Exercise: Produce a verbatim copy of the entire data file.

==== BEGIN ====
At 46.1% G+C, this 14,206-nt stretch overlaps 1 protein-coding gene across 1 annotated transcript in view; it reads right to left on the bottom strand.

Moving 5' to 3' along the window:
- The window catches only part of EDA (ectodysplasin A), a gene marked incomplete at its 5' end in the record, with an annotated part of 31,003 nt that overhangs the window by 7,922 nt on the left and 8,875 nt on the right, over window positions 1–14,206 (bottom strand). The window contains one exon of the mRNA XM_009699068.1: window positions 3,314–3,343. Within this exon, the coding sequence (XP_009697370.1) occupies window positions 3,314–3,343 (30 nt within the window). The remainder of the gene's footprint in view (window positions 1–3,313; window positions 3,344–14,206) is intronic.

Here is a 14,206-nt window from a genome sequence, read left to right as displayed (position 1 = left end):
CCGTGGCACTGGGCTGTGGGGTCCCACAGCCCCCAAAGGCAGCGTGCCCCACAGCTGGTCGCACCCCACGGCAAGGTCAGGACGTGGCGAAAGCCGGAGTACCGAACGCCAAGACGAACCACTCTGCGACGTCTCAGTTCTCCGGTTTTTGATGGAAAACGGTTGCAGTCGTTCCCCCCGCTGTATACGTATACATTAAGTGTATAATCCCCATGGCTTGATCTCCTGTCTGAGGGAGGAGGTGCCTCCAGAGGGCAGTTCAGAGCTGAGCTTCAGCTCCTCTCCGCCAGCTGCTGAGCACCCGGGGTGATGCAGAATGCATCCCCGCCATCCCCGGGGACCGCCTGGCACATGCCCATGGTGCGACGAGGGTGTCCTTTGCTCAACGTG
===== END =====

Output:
At 46.1% G+C, this 14,206-nt stretch overlaps 1 protein-coding gene across 1 annotated transcript in view; it reads right to left on the bottom strand.

Moving 5' to 3' along the window:
- The window catches only part of EDA (ectodysplasin A), a gene marked incomplete at its 5' end in the record, with an annotated part of 31,003 nt that overhangs the window by 7,922 nt on the left and 8,875 nt on the right, over window positions 1–14,206 (bottom strand). The window contains one exon of the mRNA XM_009699068.1: window positions 3,314–3,343. Within this exon, the coding sequence (XP_009697370.1) occupies window positions 3,314–3,343 (30 nt within the window). The remainder of the gene's footprint in view (window positions 1–3,313; window positions 3,344–14,206) is intronic.

Here is a 14,206-nt window from a genome sequence, read left to right as displayed (position 1 = left end):
CCGTGGCACTGGGCTGTGGGGTCCCACAGCCCCCAAAGGCAGCGTGCCCCACAGCTGGTCGCACCCCACGGCAAGGTCAGGACGTGGCGAAAGCCGGAGTACCGAACGCCAAGACGAACCACTCTGCGACGTCTCAGTTCTCCGGTTTTTGATGGAAAACGGTTGCAGTCGTTCCCCCCGCTGTATACGTATACATTAAGTGTATAATCCCCATGGCTTGATCTCCTGTCTGAGGGAGGAGGTGCCTCCAGAGGGCAGTTCAGAGCTGAGCTTCAGCTCCTCTCCGCCAGCTGCTGAGCACCCGGGGTGATGCAGAATGCATCCCCGCCATCCCCGGGGACCGCCTGGCACATGCCCATGGTGCGACGAGGGTGTCCTTTGCTCAACGTG